Humberto Cholango, leader of the highland regional federation Ecuarunari, said that “this congress is of vital importance because CONAIE is responding to the poverty, exclusion, mistreatment, and discrimination we have received from the government with proposals for life.”
Constituent Assembly member Mónica Chuji read a letter from Alberto Acosta, president of the Constituent Assembly, in which he states that “the assembly will fight for the recognition of the rights and achievements of all Indigenous peoples and nationalities.” Acosta called for a unity of all Indigenous organizations.
Acosta’s letter emphasized that Indigenous movements and its struggles against the oligarchy and colonial powers are of great transcendental importance to the social transformation that the country is experiencing. “The historical consciousness, the cultural inheritance of Indigenous peoples and nationalities are needed to build an inclusive and just society,” he said.
At the Congress, Indigenous leaders declared their opposition to any policies that would lead to an extraction of natural resources from Ecuador, particularly petroleum and water. Instead, these are elements of strategic importance to the development of the country. Outgoing president Luis Macas emphasized that while these resources are not in the hands of the people, the country does not belong to everyone.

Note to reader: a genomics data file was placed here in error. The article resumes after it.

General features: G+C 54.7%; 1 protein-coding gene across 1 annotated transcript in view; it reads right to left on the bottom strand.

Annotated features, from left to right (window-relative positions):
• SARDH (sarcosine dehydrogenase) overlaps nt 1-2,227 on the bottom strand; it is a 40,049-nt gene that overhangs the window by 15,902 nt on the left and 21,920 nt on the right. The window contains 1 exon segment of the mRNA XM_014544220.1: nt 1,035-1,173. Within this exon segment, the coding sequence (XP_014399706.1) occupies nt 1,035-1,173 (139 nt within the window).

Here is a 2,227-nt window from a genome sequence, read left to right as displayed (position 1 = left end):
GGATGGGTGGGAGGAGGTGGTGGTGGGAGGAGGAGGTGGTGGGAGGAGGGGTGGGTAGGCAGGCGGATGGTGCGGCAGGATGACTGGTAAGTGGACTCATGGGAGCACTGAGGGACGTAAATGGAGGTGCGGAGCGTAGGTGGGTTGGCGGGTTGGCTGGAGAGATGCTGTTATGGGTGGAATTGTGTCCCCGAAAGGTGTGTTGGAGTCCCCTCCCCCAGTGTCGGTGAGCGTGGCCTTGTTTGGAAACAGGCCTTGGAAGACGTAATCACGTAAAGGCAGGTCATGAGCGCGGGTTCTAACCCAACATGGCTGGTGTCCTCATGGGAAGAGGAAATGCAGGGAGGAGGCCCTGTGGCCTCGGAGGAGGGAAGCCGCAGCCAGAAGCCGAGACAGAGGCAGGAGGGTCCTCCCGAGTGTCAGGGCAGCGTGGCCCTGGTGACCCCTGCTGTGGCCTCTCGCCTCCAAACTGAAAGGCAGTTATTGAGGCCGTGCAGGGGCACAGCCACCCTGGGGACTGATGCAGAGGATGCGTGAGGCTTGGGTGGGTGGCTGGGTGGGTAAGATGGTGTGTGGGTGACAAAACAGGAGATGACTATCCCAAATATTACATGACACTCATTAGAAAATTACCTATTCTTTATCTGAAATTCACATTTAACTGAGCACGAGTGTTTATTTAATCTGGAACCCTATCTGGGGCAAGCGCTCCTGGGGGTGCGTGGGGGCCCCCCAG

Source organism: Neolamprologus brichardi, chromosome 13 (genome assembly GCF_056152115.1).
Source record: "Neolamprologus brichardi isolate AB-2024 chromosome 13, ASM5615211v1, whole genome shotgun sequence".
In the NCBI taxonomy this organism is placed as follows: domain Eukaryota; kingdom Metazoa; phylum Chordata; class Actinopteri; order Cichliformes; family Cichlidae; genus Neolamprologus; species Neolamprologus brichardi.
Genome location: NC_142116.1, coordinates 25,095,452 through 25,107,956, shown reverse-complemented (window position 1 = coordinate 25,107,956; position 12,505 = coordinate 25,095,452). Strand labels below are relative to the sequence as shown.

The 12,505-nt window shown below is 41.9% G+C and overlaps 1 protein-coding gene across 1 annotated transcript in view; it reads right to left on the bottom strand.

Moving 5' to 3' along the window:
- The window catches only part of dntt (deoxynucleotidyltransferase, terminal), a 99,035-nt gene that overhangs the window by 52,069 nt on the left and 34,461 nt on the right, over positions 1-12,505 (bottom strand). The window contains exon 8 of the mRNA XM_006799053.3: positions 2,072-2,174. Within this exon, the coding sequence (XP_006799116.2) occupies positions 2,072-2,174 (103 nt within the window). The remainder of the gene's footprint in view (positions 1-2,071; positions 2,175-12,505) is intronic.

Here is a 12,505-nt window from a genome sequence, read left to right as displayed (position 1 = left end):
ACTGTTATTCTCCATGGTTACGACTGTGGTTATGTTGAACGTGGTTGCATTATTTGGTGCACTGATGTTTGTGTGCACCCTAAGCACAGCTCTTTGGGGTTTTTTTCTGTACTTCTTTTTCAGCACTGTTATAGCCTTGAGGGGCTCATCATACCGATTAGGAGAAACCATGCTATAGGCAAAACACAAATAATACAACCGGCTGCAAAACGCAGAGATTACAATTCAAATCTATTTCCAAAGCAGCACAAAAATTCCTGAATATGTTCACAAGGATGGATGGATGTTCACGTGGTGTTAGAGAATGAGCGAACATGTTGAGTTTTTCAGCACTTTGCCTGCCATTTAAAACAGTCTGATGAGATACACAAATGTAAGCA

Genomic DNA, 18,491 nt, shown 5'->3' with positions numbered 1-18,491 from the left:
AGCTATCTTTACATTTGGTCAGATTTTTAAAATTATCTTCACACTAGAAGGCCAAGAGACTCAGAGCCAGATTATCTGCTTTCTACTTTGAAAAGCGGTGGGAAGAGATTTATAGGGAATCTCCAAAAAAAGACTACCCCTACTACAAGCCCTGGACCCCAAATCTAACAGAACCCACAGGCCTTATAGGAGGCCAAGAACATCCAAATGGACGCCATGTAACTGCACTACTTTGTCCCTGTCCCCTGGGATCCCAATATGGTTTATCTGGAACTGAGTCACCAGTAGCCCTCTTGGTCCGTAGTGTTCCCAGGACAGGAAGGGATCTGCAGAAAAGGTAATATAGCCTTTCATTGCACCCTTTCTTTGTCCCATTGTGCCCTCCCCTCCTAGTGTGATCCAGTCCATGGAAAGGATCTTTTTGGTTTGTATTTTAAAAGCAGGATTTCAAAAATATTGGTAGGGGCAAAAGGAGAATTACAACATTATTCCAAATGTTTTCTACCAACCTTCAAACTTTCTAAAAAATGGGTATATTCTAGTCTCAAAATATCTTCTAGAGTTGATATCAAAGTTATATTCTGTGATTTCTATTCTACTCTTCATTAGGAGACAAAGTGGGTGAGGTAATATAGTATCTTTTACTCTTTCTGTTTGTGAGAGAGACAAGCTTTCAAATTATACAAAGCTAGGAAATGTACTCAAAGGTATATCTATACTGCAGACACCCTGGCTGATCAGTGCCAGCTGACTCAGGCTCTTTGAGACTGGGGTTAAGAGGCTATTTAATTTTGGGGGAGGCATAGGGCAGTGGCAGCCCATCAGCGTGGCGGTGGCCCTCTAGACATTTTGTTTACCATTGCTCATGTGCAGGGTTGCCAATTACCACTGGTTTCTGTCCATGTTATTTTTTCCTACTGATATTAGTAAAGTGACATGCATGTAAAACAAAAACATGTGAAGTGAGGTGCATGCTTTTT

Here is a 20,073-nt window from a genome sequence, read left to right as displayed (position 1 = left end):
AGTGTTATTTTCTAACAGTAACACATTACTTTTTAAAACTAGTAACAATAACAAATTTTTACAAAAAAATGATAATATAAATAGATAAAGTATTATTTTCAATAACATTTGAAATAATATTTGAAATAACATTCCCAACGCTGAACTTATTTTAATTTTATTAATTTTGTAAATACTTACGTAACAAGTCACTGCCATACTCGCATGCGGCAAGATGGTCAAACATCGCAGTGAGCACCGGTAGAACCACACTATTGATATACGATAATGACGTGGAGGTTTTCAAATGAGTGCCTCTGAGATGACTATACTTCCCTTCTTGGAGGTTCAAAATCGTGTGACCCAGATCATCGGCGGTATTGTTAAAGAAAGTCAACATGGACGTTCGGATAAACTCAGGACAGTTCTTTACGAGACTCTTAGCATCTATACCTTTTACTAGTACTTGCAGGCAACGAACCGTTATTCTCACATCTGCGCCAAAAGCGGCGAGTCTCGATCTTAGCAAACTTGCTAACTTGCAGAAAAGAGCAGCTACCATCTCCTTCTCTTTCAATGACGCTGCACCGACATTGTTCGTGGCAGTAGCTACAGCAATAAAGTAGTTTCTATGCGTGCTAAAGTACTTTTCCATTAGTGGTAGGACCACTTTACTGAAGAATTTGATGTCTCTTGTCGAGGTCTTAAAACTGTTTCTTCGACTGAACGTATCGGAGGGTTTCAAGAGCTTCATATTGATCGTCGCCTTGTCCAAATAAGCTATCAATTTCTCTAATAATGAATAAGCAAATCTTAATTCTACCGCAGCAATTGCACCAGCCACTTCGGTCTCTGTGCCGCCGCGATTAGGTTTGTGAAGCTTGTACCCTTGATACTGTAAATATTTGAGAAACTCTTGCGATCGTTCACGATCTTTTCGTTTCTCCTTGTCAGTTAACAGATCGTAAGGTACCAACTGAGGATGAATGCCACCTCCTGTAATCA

A principle demand of the Congress was the recognition of Ecuador as a plurinational state. Delegates also appealed for the development of a social economy. Indigenous leaders called on the Assembly that is currently re-writing the country’s constitution to change government structures and the political system to end social exclusion and
inequality. They presented an Integral Agrarian Reform plan to redistribute land, eliminate inequality, and to stop environmental destruction.
Delegates to the congress ratified their unlimited support to the changes in Bolivia led by president Evo Morales. They identified those developments as an example for the entire continent of Latin American. Ecuarunari leader Humberto Cholango emphasized the Indigenous movement’s defense for the changes sweeping throughout the region. Cholango stated that Indigenous communities will not allow the oligarchy to destabilize their sister nations with the support of the United States government.
The Congress elected Miguel Guatemal as vice-president of CONAIE. In addition to Santi and Guatemal, CONAIE’s governing council for the next three years will be comprised of Humberto Martínez (Organization), Silvio Chiripuwa (Fortification), Luis Champis Dirigente (Territory), Fredy Paguay (International Relations), Fausto Vargas (Education), Agustin Punina Dirigente (Health), David Poirama (Youth), Norma Mayu (Women), Janet Kuji Dirigente (Communication). The new leaders were sworn in by a ceremony of thanks to the Pachamama (Mother Earth) led by the Yachakuna (Shamans) Jaime Pilatuña and Carlos Pichimba.
Marc Becker (email@example.com)
Photo from www.conaie.org